• What free thing will the public demand for the outage

    it seems the thing to do.
  • RE: Flickr down...outage handled responsibly

    Totally wasnt completely down, just slow and not all functions available and yes they communicated and handled it well. Well done!
  • Frankly I do not understand what's the big deal..

    This services are non essential and will not cause a big looses of anything if they are down. I understand that if I pay for something I should be getting it as per the agreement , but I would not expect anything except for a service credit equal to the time that the service was not available over the estimated outage.

    People just expect allot over this services without any consideration of how it is done
    and what it takes to have a reliability index of 9999 for the network.
    a specially the network that needs to handle a vast amount of traffic and data transfers. Just like with any service there will be slip-ups and as long the issues are fixed and no user data is lost I would let it be.

    If some one wants a completely reliable and secure service, maybe they need to try and host their own.
  • That's funny...

    I'm a paying Flickr customer and this is the first I heard about an outage. So much for the communication kudos. As others have stated, though, it isn't essential (at least how I'm using it), and a few hours over an entire year is not a big deal.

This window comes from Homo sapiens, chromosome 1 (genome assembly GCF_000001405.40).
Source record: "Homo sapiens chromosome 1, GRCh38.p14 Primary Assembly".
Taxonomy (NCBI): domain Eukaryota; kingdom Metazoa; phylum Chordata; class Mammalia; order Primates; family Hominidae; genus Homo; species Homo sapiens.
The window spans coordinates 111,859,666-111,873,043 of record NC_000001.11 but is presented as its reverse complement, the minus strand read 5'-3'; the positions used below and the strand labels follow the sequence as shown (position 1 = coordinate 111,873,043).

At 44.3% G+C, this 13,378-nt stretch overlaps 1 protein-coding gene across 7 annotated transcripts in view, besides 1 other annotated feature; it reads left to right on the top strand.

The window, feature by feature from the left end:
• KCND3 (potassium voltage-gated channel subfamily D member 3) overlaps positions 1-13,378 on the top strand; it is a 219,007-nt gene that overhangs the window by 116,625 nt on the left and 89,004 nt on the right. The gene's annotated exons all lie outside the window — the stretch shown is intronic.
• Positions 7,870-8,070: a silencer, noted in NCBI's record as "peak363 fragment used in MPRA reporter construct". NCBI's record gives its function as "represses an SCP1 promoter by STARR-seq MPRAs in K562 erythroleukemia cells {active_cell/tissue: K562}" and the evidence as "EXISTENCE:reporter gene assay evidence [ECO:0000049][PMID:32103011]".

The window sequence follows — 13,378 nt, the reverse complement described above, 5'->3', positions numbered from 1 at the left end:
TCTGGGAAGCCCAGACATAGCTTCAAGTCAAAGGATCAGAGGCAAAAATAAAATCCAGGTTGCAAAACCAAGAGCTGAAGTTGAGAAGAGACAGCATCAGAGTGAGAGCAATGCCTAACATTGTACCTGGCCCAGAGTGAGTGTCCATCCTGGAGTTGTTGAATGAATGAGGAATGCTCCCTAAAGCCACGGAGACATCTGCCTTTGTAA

• Sandbox testing first?

    It doesn't sound like they tested this "enhancement" in a offline sandbox first for if they did this very likely never would've happened. If you're wondering what happens when site administrators push beta/alpha enhancements out to the public without internal QA first take a look at the eBay forums, trust me this is not a desirable outcome. Next time Flickr, try testing the enhancement offline in a internal sandbox before applying it to the actual public system.

    - John Musbach
    John Musbach
  • so when

    did the site come back up??? i checked it before going to bed sunday eve and it was "still having hiccups"
    however on sing it Saturday i never had issues, just sunday...all day when i needed to upload pix from the holidays for family and friends